In terms of wit, humor, and creativity, Knock Knock has met its match in Dan Golden—artist, designer, and wearer of knitted fisherman beanies. Dan’s vast repertoire of work is a nifty combo of contemporary, polished sophistication and quirky commentary. His design sensibility stays true no matter the medium or scale of the project, as evidenced by his line of clever tabletop ware and home decor for CB2, imaginative wall decals and clocks for BLIK, sleek museum seating model, and uniquely illustrated Apology Postcards—just to name a few. It’s no wonder press like The New York Times and Apartment Therapy have taken notice of his stuff.
Raised in Southern California, Dan trekked to San Francisco for college, then became a New Yorker for 15 years. “New York is amazing,” he points out. “I’m probably the first person to describe it that way.” He recently moved back to Los Angeles, where he’s learned to channel his candy addiction into creative expression. A sugar rush actually sparked one of his latest cheeky creations (and our new book release): “I’d left a bag of gummy bears by the window in my studio one day, and they all kind of melted together in the sun,” he says. “It looked like a gummy bear orgy, which struck me as funny, so I snapped a photo. It got me thinking of other gummy bear scenarios I could explore.”
He compiled these scenes into The Gummy Bear Book, an amusing photographic collection of gummies captured in their natural habitat. Since the publication of The Gummy Bear Book and Sorry I Farted and 24 Other Apology Postcards, Dan has become Knock Knock’s creative director. We’re convinced it’s our communal buckets of candy and chocolate that lured him in.
1. When did you realize you had a gummy addiction? Well, I’ve always had a candy addiction, but when it comes to gummy candy, in particular, I’d have to say within the last couple years. It started innocently enough–I would pick up small packs of gummy bears whenever I saw them in the supermarket. But pretty soon I moved on to one-pound bags—that’s when I knew I had a problem. (Unfortunately, there’s no gummy-candy support group.)
2. How did you come up with the different gummy bear scenarios featured in the book? Most of the ideas came from me just playing around with (and eating) gummy bears. Other ideas came from my wife, Jen. And still more from my editor, Erin.
How long did it take photographing all these different gummy bear scenarios? It actually took a couple months to get all the shots. Partly because I was in the middle of moving from New York to Los Angeles while working on the book.
What was the most challenging part in creating this book? The biggest challenge was not eating all of the props before I took the shots! Seriously though, one of the biggest challenges was trying to balance and stack rows of gummy bears on top of each other for the pep squad shot. I could only get two rows, but Knock Knock wanted at least four. It got a little tense, but we worked it out.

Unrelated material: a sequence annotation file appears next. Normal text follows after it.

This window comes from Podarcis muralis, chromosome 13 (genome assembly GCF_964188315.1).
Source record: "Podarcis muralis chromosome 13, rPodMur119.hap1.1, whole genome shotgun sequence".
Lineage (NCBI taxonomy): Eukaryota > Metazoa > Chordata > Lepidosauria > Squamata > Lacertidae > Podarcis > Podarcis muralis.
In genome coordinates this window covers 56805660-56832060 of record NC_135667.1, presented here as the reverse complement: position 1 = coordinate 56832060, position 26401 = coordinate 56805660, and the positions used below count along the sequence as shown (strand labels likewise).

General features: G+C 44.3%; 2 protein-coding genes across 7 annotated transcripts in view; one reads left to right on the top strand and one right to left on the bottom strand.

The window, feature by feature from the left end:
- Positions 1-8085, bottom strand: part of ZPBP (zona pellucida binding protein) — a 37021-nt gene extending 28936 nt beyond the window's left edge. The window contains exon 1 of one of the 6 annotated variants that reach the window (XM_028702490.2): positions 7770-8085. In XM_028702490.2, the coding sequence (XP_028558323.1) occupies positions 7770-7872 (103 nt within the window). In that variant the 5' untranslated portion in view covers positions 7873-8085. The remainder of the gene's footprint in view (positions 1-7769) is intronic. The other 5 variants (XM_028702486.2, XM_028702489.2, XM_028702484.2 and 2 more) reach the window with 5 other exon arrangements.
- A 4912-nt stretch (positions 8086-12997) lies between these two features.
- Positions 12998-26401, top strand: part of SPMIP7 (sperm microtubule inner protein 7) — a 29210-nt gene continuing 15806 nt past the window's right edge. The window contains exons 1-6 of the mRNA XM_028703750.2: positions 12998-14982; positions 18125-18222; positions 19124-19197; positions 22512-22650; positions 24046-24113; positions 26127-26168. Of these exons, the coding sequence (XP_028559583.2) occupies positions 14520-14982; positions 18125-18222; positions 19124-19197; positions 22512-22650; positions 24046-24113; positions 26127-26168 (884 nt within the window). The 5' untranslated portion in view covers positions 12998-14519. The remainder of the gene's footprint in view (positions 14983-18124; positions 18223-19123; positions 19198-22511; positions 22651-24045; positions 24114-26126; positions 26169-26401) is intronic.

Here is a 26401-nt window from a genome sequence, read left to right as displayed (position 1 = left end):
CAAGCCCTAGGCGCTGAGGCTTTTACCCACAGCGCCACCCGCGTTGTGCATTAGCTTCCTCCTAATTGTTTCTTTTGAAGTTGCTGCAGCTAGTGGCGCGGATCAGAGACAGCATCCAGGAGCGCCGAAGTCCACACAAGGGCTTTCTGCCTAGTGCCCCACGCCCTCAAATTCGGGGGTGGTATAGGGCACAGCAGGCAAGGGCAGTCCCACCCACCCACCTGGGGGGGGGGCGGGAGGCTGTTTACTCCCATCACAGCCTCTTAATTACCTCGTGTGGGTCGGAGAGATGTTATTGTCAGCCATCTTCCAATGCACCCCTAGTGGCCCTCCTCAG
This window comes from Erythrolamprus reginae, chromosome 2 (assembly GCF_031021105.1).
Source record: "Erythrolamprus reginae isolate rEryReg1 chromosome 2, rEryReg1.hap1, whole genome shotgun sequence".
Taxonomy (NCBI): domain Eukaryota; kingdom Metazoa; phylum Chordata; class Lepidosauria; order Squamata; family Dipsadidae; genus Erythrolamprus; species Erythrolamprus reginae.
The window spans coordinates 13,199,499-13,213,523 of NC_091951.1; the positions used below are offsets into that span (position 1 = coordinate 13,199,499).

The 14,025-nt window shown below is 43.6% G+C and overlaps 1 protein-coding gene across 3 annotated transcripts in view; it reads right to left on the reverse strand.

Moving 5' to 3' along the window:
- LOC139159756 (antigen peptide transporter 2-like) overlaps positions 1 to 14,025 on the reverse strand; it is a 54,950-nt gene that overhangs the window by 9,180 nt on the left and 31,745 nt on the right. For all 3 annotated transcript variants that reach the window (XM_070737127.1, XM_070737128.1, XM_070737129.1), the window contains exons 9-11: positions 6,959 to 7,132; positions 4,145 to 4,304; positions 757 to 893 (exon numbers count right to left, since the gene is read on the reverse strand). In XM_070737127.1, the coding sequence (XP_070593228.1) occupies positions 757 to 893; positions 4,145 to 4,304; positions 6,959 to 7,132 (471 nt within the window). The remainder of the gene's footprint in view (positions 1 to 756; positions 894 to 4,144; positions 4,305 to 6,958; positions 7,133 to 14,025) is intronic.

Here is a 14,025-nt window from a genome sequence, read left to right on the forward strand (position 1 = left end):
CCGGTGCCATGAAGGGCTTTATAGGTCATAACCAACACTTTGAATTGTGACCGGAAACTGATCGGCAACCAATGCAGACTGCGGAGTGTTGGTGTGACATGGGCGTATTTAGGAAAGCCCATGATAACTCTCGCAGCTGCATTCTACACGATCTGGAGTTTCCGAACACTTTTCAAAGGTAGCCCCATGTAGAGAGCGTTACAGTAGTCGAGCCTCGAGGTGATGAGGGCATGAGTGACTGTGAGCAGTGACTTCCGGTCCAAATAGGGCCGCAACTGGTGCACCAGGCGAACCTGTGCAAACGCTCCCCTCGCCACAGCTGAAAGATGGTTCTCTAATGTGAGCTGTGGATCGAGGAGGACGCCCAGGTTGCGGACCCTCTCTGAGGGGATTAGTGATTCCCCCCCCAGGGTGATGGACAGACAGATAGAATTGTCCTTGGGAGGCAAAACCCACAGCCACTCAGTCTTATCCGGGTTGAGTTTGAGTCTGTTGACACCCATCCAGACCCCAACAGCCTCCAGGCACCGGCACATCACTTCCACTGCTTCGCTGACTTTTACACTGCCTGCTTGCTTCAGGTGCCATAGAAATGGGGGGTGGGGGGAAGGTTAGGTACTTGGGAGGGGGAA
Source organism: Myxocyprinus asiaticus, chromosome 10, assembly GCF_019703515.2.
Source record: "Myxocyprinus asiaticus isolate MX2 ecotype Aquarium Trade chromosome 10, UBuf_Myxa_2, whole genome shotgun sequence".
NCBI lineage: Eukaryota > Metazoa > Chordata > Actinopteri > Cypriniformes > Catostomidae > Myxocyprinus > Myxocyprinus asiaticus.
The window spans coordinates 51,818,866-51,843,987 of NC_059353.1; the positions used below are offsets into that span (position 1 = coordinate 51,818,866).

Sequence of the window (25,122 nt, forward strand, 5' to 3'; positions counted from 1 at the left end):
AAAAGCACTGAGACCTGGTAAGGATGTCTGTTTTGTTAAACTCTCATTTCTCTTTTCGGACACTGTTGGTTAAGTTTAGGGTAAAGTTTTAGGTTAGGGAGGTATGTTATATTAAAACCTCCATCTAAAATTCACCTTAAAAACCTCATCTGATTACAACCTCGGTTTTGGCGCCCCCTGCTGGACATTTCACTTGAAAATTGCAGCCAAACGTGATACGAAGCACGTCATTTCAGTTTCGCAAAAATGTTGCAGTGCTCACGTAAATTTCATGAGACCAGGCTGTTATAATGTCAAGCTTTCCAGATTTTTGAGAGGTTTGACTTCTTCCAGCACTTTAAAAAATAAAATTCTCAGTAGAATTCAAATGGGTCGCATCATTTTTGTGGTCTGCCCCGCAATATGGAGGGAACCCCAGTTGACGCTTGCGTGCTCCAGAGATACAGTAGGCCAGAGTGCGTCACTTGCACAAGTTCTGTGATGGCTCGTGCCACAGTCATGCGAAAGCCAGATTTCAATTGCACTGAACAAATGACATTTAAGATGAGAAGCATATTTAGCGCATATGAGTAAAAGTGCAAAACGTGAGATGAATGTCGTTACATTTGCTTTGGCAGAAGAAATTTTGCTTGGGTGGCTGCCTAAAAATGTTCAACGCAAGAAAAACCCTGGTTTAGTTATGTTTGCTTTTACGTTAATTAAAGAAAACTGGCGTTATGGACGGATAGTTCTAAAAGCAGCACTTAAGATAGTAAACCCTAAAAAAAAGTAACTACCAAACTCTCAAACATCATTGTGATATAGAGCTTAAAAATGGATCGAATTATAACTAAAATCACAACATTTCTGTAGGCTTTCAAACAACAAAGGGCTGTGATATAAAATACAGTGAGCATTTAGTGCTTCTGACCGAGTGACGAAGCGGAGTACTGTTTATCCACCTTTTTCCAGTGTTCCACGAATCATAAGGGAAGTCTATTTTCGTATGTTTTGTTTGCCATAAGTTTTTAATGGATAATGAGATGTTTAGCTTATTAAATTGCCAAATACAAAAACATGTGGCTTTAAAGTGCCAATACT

3. If a gummy bear were to run for president, what would be their major platform? Is this a trick question? I don’t think gummy bears are eligible to run for president.*
4. How did you get into design and illustration? Did you always know that was what you wanted to pursue? I drew a lot as a kid and studied painting in college, so it was kind of a natural progression. I still enjoy making art, but there’s something about coming up with design ideas/solutions, and just using pen and paper that feels right to me.**
5. Your designs, concepts, and illustrations span various products and mediums. What advice can you give fellow creatives who would like to follow a similar path? My path has been a bit meandering, so I wouldn’t necessarily suggest following my lead. But, for any creatives who are interested in pursuing a similar path, I would say explore everything that interests you. You may not get to your destination quickly, but you’ll have gained a wider perspective, which will benefit you in the long run.
Develop and acknowledge your own unique voice and approach. Do things your way, and keep doing them better. Don’t waste your time comparing yourself to others. Most importantly, be clear and specific when answering questions rather than giving vague, general responses.
6. Where do you typically get inspiration from? So many places! I check out sites like It’s Nice That and Design Milk, or look at Instagram and Pinterest. I love the look of those old French New Wave films and the worlds created by auteur filmmakers. Also, old movie posters and vintage stuff. I also like things that have a patina to them. Music is also a great inspiration for setting the mood or tone. Fashion is another place—I love looking at W Magazine for visual and mood inspiration.
6. Hobbies outside of design? Watching movies, going to art exhibitions, napping.
7. What are 3 things on your bucket list right now?
- There are places I’ve always wanted to visit, like Japan and Denmark. Maybe even the moon one day…
- Learn to surf. Why not?
- Skateboarding. I hear the cool kids do it!
Photos courtesy of Dan Golden and Knock Knock.
*That’s what you think, Dan!
**If you’re an art buff, check out Curator, an online art and design magazine celebrating creatives and founded by—you guessed it—Dan.